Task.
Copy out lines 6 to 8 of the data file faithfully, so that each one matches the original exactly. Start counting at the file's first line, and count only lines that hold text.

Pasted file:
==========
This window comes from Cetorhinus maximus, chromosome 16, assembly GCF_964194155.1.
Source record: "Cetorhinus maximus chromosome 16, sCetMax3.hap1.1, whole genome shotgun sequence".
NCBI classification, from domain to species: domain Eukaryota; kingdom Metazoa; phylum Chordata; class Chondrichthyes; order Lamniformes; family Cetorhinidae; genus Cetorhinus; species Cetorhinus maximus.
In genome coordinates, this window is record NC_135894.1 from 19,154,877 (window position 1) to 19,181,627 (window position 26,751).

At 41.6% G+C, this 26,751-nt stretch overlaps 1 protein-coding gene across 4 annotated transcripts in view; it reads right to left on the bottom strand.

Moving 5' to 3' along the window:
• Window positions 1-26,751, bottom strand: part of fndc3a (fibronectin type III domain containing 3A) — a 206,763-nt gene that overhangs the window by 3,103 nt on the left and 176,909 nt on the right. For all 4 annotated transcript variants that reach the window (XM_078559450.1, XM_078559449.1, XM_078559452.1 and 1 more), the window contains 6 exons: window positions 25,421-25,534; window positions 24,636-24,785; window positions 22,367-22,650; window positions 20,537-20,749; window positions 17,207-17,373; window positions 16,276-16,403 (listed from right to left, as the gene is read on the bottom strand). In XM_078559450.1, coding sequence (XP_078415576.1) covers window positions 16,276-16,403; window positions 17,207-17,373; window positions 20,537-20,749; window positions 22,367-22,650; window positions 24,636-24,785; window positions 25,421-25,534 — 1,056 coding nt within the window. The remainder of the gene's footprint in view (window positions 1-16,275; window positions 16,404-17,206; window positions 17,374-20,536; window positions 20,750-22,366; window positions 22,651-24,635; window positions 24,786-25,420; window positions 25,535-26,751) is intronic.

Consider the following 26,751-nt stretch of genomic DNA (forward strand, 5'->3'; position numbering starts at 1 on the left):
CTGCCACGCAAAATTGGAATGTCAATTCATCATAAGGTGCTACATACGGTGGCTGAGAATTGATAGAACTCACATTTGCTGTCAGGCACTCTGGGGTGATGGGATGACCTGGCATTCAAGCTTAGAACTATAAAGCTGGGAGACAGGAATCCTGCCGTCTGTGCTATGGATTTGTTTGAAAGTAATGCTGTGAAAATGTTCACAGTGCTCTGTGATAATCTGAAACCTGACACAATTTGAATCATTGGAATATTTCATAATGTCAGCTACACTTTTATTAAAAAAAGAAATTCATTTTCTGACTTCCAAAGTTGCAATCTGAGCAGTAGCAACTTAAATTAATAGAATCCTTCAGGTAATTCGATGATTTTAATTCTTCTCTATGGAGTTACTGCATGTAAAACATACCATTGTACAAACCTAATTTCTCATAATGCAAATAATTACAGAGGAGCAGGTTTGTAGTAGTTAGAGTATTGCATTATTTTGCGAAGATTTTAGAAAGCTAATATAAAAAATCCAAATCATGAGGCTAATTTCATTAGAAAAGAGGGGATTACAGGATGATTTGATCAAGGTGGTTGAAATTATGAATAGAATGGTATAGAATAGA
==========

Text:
Moving 5' to 3' along the window:
• Window positions 1-26,751, bottom strand: part of fndc3a (fibronectin type III domain containing 3A) — a 206,763-nt gene that overhangs the window by 3,103 nt on the left and 176,909 nt on the right. For all 4 annotated transcript variants that reach the window (XM_078559450.1, XM_078559449.1, XM_078559452.1 and 1 more), the window contains 6 exons: window positions 25,421-25,534; window positions 24,636-24,785; window positions 22,367-22,650; window positions 20,537-20,749; window positions 17,207-17,373; window positions 16,276-16,403 (listed from right to left, as the gene is read on the bottom strand). In XM_078559450.1, coding sequence (XP_078415576.1) covers window positions 16,276-16,403; window positions 17,207-17,373; window positions 20,537-20,749; window positions 22,367-22,650; window positions 24,636-24,785; window positions 25,421-25,534 — 1,056 coding nt within the window. The remainder of the gene's footprint in view (window positions 1-16,275; window positions 16,404-17,206; window positions 17,374-20,536; window positions 20,750-22,366; window positions 22,651-24,635; window positions 24,786-25,420; window positions 25,535-26,751) is intronic.

Consider the following 26,751-nt stretch of genomic DNA (forward strand, 5'->3'; position numbering starts at 1 on the left):